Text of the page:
daoyin


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qigong

(1) A Chinese form of self-healing said to stimulate and balance the flow of qi (chi; vital energy) through meridians (energy pathways), which involves contemplation, visualisation (imagery), assumption of postures, and stylised breathing and body movements. Gong is Mandarin for breathing (kung in Cantonese); qigong/chikung variously translates as breathing exercise, to work the vital force, practising with breath, or working with the energy of life. It consists of energy mastering exercises. 
(2) The body of ancient Chinese and 20th-century thought which encompasses qigong/chikung therapy/exercise. The exercise is analogous to yoga, and combines movement, meditation and breath regulation as a means of enhancing the flow of qi (chi; the vital life energy) along acupuncture meridians. Qigong has two major components: internal (soft) qigong, in which the qi is manipulated within one’s own body through exercise, and external (hard) qigong, in which the qi is projected to another person. Qigong is believed by its advocates to improve circulation, decrease pulse, respiration rate and oxygen consumption, and enhance immune function; it is believed to be effective in treating hypertension and gastrointestinal complaints (e.g., ulcers, constipation).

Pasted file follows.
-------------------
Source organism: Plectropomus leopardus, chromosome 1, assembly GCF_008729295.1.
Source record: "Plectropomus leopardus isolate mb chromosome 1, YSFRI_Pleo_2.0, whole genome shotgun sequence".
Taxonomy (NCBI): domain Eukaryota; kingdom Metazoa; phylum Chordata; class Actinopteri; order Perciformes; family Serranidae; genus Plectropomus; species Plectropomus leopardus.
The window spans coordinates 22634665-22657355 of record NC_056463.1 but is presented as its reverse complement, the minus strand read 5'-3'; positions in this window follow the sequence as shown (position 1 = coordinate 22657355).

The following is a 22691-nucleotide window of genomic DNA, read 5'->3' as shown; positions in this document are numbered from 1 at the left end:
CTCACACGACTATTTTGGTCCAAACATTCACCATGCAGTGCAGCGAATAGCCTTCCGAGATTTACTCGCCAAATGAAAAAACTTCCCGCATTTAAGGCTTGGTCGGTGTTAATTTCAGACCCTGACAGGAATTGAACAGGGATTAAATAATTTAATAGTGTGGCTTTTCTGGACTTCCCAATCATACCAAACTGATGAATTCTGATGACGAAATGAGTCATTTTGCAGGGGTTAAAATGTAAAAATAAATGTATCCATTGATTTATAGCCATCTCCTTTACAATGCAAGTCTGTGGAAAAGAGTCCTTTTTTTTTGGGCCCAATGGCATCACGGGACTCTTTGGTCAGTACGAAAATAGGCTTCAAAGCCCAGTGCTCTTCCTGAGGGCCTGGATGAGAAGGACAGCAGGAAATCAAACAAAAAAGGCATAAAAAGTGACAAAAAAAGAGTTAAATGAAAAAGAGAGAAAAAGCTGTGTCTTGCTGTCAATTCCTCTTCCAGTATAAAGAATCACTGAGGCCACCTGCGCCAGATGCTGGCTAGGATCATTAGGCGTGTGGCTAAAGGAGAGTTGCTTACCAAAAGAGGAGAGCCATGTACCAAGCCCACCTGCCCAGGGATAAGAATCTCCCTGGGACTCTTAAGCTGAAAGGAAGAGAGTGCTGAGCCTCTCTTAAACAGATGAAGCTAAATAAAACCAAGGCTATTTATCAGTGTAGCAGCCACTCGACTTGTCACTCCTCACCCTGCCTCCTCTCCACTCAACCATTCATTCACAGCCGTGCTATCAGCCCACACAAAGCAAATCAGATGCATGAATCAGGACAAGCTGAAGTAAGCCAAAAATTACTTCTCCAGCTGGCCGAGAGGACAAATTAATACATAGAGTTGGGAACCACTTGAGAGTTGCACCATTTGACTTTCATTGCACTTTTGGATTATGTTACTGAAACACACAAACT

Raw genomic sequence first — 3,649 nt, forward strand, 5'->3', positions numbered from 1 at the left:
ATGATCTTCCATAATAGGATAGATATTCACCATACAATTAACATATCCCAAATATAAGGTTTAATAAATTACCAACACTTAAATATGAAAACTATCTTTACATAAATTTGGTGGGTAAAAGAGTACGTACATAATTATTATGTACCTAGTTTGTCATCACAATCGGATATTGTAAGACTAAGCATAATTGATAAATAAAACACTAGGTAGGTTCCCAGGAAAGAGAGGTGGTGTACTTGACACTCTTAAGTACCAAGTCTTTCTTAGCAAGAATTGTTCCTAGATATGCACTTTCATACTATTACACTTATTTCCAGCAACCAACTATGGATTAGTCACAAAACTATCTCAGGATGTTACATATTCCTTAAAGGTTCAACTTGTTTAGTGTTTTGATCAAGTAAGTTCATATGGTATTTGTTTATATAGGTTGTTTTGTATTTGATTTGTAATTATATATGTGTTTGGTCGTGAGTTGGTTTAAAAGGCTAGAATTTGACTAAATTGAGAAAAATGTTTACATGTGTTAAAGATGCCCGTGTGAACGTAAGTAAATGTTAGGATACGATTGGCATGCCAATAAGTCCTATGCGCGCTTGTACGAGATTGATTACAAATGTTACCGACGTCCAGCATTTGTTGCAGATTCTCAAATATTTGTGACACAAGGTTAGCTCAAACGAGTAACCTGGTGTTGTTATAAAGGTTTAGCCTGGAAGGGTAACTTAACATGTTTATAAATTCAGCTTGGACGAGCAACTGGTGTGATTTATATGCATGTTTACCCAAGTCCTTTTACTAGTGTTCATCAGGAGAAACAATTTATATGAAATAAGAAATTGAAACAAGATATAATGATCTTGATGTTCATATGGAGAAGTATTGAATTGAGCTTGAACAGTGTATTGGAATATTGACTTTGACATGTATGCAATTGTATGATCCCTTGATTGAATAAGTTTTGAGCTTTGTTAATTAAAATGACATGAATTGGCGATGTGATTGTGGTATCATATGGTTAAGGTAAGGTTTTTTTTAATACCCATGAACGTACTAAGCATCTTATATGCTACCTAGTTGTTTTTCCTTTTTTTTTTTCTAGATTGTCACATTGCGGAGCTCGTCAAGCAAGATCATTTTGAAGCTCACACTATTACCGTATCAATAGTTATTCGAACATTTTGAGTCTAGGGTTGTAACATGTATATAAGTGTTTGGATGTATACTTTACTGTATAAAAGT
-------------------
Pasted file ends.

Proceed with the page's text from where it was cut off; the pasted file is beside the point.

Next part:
daoyin (dōw·yēn),

n an ancient Chinese mind-body exercise that combines the principles of meditation techniques and breathing to promote self-development and increase spirituality.
References in periodicals archive ?
Kohn incorporates her own familiarity with qigong and Iyengar yoga, among other practices, to situate the Daoyin within current and related practices and to highlight their applications.
Heilongjiang caizhengtingzhang Zhang Xinggui, Suilandao daoyin Song Wenyu yifu Dongxingzhen yiyushezhicheng" [Report of Heilongjiang Finance Minister Zhang Xinggui and Suilan Prefecture Governor Song Wenyu in regard to Establishment of a County Seat at Dongxing Town] (December 29, 1926), HS, 411.
In the next sentence, he fittingly mentions that names for physical exercises associated with daoyin ("guiding and pulling") on a chart found at Mawangdui and in a manuscript recovered from a tomb at Zhangjiashan (Jiangling, Hubei) similarly refer to animal postures such as the "bird stretch" and the "bear ramble.
Get in touch with Smart therapies if you want to see what we could do for you, with either Bowen Therapy, Reflexology or Daoyin Tao massage Judith 01287 660745/07934 430981 or Norman 01287 660462 info@smarttherapies.